Imagine that there is a discovery by one of us humans allowing the full-blown creation of holographic simulations in which whole lives are born, live, and die – but all without self-awareness. They have no real meaningful perception of the world. They simulate sentience, yet they do not really have self-awareness, they just act and talk like they do, going through the motions with robotic design perfection - but, it is all cartoon stuff.

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Without a doubt, that type of simulation is virtually worthless. In other words, holographic simulations  are  meaningless until and unless we can explicate in deductive logical terms how a simulation would replicate or create the meaningful human experience of perception. The psychology of perception has been forgotten in every discussion about holographic simulations. It is the ineffable logic of meaningful perception, executed by our brains' neuroarchitecture that upholds our mental experience of being an interactive, self-aware creature. Every discussion I have read about holographic theory and simulations has succeeded in sidestepping and ignoring this fundamental and foundational insight. Therefore, they are each fascinating, but far from even approaching a real theoretical model or making a good argument for the viability of a holographic universe simulation. The real test of a holographic universe simulation, and the only point in pursuing it, is to be found in the development of a model that would allow for the human experience of perception to be simulated within an individual inside the simulation. The worthy holographic universe simulation will showcase an individual with the endowments of coding required in order to experience oneself as a sentient, self-aware creature. Anything else is just cartoon time.

As everyone has over the last couple of decades, I have slowly grown in my appreciation of the musings about holographic universe simulations. Lately, something happened and my thinking began to change. I began to realize that my meaningful perception of life might actually be produced in a holographic simulation. What changed my thinking? It had a lot to do with the explicitly logical nature of a holographic simulation and the notion that our brains must first acquire some kind of logic in order to experience meaningful perceptions of the world and become minds. At least part of the way brains become minds must involve becoming aware of the environment, and being able to make logical predictions about it.

One great insight into understanding the nature of our perception was provided many years ago by Susanne Langer. Her singular insight was that meaning, logic, and emotions are essentially the same thing, and they co-exist before and after words on a pre-verbal or meta-verbal level. Let me suggest that the real key to understanding meaning is to grasp that meaning and logic are identical. And if they are the same thing before we can talk, then they must also be derived from our emotions. In the first half of the twentieth century, social scientists and philosophers unanimously acclaimed language was the hallmark of human cognition, and formal logic was the only kind of logic that could ever exist. The truth is that none of them had any idea what to make of this lone woman in the boy’s club of the academe.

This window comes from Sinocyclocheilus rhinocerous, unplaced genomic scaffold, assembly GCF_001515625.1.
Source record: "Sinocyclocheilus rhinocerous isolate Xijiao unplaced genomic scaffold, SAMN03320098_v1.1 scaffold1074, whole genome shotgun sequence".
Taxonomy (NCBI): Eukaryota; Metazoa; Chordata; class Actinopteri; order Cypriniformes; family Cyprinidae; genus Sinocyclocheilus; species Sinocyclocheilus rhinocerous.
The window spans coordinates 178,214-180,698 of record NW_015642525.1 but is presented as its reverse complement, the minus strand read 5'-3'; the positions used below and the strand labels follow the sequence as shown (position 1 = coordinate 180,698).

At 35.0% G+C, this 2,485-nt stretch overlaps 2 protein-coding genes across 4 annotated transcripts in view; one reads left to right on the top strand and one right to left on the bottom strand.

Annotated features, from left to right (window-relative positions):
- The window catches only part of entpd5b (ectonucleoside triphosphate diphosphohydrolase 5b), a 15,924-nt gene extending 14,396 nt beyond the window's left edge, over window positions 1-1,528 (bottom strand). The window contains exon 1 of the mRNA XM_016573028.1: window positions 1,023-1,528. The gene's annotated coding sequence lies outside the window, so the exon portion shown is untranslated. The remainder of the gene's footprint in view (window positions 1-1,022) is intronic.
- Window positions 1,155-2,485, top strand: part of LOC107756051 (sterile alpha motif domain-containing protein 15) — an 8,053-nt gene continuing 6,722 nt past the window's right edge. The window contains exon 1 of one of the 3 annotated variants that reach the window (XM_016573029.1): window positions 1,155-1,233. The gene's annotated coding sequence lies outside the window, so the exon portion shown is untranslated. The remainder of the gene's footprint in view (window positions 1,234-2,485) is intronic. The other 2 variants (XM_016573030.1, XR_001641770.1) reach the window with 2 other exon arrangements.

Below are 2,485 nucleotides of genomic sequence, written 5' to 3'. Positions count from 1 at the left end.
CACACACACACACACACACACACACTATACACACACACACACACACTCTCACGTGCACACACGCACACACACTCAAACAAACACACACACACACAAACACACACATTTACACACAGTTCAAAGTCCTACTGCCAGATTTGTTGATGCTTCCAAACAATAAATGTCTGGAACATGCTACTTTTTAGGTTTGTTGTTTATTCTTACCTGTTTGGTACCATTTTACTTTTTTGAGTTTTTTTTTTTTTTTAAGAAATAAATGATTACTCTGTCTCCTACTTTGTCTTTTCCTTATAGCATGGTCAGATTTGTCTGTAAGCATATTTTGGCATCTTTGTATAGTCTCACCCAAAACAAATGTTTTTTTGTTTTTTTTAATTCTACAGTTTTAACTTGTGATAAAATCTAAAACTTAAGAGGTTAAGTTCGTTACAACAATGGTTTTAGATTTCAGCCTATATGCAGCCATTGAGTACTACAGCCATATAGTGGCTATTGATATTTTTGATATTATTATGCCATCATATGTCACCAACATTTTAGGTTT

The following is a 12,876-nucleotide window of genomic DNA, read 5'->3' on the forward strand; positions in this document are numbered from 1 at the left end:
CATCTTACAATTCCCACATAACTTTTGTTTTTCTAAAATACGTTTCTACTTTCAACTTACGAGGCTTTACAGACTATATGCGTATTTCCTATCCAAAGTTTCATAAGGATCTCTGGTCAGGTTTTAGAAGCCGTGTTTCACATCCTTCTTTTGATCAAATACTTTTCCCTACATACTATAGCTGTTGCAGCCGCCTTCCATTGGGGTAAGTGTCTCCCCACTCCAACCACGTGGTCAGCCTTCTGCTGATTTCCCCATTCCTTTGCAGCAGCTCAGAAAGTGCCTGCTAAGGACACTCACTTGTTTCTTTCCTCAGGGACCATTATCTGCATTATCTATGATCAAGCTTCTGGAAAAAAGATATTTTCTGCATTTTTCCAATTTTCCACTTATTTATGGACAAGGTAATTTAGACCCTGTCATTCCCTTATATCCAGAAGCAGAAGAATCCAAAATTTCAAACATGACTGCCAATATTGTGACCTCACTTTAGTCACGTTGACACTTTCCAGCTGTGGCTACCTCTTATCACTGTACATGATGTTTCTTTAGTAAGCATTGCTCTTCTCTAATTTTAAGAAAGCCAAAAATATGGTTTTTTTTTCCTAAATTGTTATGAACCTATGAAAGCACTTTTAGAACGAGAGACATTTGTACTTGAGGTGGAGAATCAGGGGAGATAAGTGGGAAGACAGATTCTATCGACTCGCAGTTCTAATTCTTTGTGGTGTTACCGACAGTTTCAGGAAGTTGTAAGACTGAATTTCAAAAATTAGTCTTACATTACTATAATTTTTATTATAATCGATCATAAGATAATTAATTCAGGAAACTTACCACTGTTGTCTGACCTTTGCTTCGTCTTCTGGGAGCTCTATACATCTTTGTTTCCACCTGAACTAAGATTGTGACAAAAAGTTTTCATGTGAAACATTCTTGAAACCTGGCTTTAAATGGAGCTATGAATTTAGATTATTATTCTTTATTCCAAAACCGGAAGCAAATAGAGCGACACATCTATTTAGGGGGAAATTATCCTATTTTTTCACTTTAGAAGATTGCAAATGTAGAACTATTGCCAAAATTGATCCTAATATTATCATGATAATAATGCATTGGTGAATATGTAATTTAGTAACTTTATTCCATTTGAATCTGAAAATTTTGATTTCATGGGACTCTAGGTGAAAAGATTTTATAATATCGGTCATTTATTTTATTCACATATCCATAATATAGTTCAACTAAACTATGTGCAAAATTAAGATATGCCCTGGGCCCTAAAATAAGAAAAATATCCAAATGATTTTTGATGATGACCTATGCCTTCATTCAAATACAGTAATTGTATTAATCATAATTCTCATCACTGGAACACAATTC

What I am getting at is that without some kind of logic there can be no meaning, and vice versa. And since this must be true on a meta-verbal level, then before we even learned to talk we could only have experienced emotions as intrinsic to meaning and to logic, as well.

Q: How do you know that logic is logical?

A: Because it just feels right.

In this century, more and more philosophers and scientists are saying that we are discovering all the tools required to explain how it is that we are living in a simulation. According to philosopher, Nick Bostrom; Nobel Prize winning physicist, George Smoot; and visionary futurist, Ray Kurzweil; it is all quite obvious and inevitable, and furthermore, it will require no unknown physics. That may be true, but it will require some unknown psychology, namely, the forgotten underlying logical dynamics of reflexive awareness. Humans are sentient. That means we are aware of the world, and we are aware that we are aware of the world. Yet, the social psychology of sentience eludes contemporary science and philosophy completely. I think all the gentlemen named above know that. They were probably hoping no one would not notice when they glossed it.